Australia’s Two-Decade Debt Binge Set to Get Bigger
This year has been the year of debt.
Accumulating ever greater amounts…and acknowledging the importance of it.
Here’s a staggering thought for you.
In 2018, US$8 trillion of debt was created to produce only US$1.3 trillion of global ‘growth’.
In other words, the growth for last year was one-sixth of the total debt created.
But hey, it’s paying back the debt that’s the issue, isn’t it?
Modern banking only cares if you meet those interest repayments…
Back when we repaired it instead of replacing it
My parents bought a house on one income. And that house was only four-times my old man’s salary as a copper.
Like most people their age in the very early 80s, the entire house was filled with other people’s stuff. Furniture they could get for free or on the cheap.
I still remember this clunky old washing machine they owned. It must’ve been fixed maybe a dozen times by the end of the 80s. It walked across the laundry on the spin cycle.
To this day, I still remember mum running out the back with a hose connected to the washer for the ‘drain’ cycle.
Brand-new, shiny whitegoods were a luxury a few decades back.
Things had to be repaired rather than replaced. The only other option was loading up on credit. And no one really wanted that.
Of course, things have changed since then.
The cost of whitegoods and electronics has fallen significantly in the past three decades.
That’s globalisation working right there. Most goods are made on the back of cheap Asian labour, drastically slashing costs.
In addition, other companies can ‘borrow’ the intellectual property designs and create their own, cheaper, non-household-name versions of the same product.
The end result? Today, a kid moving out of home could walk into an electronic shop and buy a dirt-cheap washing machine for half a week’s pay.
Would it last a whole decade? Probably not. That’s a minor detail though.
Even better (said firmly tongue in cheek) is the availability of in-store credit.
Why spend your salary now on the washer…when you can pay it off over 50 months interest free!
Perhaps that’s the biggest difference between ‘then’ and ‘now’.
Prices have fallen so much, relatively speaking, that buying new feels like the more sensible decision to make.
What is different, however, is the ability to use in-store credit or just whack it on the credit card.
Tomorrow’s payment is tomorrow’s problem.
Too much debt makes Australia unstable
And this brings me back to our year of debt.
The ability to use debt is terrifying.
The US$8 trillion debt bill, with marginal growth rates, is near impossible to pay back.
Global economic prosperity is reliant on easily accessible credit.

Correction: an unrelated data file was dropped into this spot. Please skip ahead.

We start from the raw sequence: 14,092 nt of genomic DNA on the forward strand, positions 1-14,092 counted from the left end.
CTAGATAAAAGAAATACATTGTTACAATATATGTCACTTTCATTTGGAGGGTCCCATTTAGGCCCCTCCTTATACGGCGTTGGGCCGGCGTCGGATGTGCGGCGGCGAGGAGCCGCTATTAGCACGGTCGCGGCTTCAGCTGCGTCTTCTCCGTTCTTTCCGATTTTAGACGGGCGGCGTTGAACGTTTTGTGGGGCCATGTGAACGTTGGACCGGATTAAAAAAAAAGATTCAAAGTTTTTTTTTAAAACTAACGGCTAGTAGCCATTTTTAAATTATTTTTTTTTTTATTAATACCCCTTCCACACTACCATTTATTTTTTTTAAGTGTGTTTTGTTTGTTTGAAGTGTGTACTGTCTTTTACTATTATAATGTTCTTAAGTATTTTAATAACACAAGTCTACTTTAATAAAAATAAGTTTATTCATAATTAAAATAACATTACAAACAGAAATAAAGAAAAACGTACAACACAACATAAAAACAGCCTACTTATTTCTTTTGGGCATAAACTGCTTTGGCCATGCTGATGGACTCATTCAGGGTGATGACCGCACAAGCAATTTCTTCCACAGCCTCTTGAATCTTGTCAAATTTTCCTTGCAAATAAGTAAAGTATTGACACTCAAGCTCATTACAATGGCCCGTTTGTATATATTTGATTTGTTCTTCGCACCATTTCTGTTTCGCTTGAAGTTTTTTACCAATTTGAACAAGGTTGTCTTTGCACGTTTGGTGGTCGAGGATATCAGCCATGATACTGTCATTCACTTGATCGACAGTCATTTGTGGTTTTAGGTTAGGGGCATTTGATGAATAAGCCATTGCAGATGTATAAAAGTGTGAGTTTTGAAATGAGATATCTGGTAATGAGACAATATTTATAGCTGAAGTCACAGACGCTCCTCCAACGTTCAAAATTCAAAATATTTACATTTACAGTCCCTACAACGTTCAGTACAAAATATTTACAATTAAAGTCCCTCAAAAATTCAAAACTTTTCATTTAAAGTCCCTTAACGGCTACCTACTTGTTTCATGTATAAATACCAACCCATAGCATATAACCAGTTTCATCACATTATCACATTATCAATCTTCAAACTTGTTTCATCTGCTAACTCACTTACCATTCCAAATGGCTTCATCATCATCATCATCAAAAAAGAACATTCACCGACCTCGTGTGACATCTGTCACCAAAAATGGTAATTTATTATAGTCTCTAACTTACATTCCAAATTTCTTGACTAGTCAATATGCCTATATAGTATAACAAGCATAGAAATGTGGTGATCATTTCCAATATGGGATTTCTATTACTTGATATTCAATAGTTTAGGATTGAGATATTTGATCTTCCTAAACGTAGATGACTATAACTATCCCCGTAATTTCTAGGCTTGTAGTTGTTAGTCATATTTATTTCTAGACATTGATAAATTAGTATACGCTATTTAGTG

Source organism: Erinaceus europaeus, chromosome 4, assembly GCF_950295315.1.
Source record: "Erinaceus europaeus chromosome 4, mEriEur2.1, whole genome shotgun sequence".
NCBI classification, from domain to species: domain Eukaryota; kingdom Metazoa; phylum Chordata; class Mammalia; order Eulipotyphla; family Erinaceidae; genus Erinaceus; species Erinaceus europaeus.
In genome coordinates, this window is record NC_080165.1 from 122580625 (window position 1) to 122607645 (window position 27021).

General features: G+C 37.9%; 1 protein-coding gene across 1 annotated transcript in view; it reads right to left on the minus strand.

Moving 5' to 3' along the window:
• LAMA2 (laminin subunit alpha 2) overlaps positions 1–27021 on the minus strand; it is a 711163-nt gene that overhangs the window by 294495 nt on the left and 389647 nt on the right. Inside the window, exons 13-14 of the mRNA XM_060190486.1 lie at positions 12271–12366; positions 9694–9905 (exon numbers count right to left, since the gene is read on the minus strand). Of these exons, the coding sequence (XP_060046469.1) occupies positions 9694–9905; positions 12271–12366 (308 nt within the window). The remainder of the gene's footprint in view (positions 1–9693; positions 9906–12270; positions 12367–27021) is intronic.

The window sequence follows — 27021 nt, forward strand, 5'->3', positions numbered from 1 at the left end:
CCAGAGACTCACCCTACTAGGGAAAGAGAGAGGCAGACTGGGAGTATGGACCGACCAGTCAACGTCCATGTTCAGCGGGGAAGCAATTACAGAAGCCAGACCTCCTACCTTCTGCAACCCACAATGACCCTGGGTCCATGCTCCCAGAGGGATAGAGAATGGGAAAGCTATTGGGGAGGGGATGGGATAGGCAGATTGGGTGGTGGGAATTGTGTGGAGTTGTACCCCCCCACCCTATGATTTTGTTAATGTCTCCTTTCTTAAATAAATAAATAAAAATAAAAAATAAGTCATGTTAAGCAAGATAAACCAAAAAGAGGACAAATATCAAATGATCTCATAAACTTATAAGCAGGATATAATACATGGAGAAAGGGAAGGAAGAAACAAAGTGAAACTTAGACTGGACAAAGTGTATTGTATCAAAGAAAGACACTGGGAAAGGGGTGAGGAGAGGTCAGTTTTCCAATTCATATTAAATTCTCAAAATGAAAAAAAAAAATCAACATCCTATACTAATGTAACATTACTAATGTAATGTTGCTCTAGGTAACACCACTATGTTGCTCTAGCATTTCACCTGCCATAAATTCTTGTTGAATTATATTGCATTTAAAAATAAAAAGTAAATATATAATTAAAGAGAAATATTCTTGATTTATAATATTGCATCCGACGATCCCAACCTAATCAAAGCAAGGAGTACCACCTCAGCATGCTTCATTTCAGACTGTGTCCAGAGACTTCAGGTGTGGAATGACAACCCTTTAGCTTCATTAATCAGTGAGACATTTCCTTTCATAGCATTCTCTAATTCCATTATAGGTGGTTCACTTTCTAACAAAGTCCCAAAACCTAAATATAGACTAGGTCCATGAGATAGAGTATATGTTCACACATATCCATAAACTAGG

This isn’t just an international problem.
This is a very real problem for Aussies. We are currently at our most indebted ever.
Last year, our own central bank noted that Australians incredibly high debt levels were an issue for economic stability.
The following statement is from the Reserve Bank of Australia’s September 2018 meeting minutes:
‘This high level of household debt relative to income raises two potential vulnerabilities. First, because mortgage lending is such an important part of bank balance sheets in Australia, any difficulties in the residential mortgage market could translate to credit quality issues for banks.
‘…The Australian banking system is potentially very exposed to a decline in credit quality of outstanding mortgages.
‘But the second potential vulnerability — from high household indebtedness — is that if there were an adverse shock to the economy, households could find themselves struggling to meet the repayments on these high levels of debt.
‘If they have little savings, they might need to reduce consumption in order to meet loan repayments or, more extreme, sell their houses or default on their loans.
‘This could have adverse effects on the real economy — for example, in the form of lower economic growth, higher unemployment and falling house prices — which could, in turn, amplify the negative shock.’
Suddenly, Australia’s two-decade credit binge was a bad thing.
RBA does a U-turn
But the shame in having a debt problem didn’t last long.
Barely four months later from that statement, and the RBA has done a sharp U-turn.
The RBA is concerned that our banks are ‘seizing up’ and reducing the amount of credit in the system.
The RBA’s Deputy Governor, Guy Debelle, said the following in a speech to economists in December last year:
‘The lesson is that countries that did that [lend] fared better than countries that didn’t. That lesson is relevant to the situation today in Australia, where there is a risk that a reduced appetite to lend will overly curtail borrowing with consequent effects for the Australian economy.’
This was the writing on the wall at the end of last year.
The beginning of our central bank realising that they would have to cut rates, even when they said they wouldn’t.
Debt for housing, for consumption and possibly even debt just to pay the bills each week.
Yet all this debt was seen as a good thing when it was ‘creating’ economic growth a few years ago.
The very people who thought they could engineer our economy — our own central bank — are beginning to realise that nearly two decades of lending has crippled the economy.
Yet, if they don’t keep lending, the Aussie economy will seize up anyway.
There is no easy way out of this.
We are possibly looking at a very slow ‘unwind’ of Aussie economic growth, which, I have no doubt, our central bankers will try to prop up along the way with more and more credit.
We’re three rate cuts deep for 2019.
At this stage it’s unlikely the RBA will cut rates tomorrow.
None the less, rates are going to get even lower in 2020.
Until next time,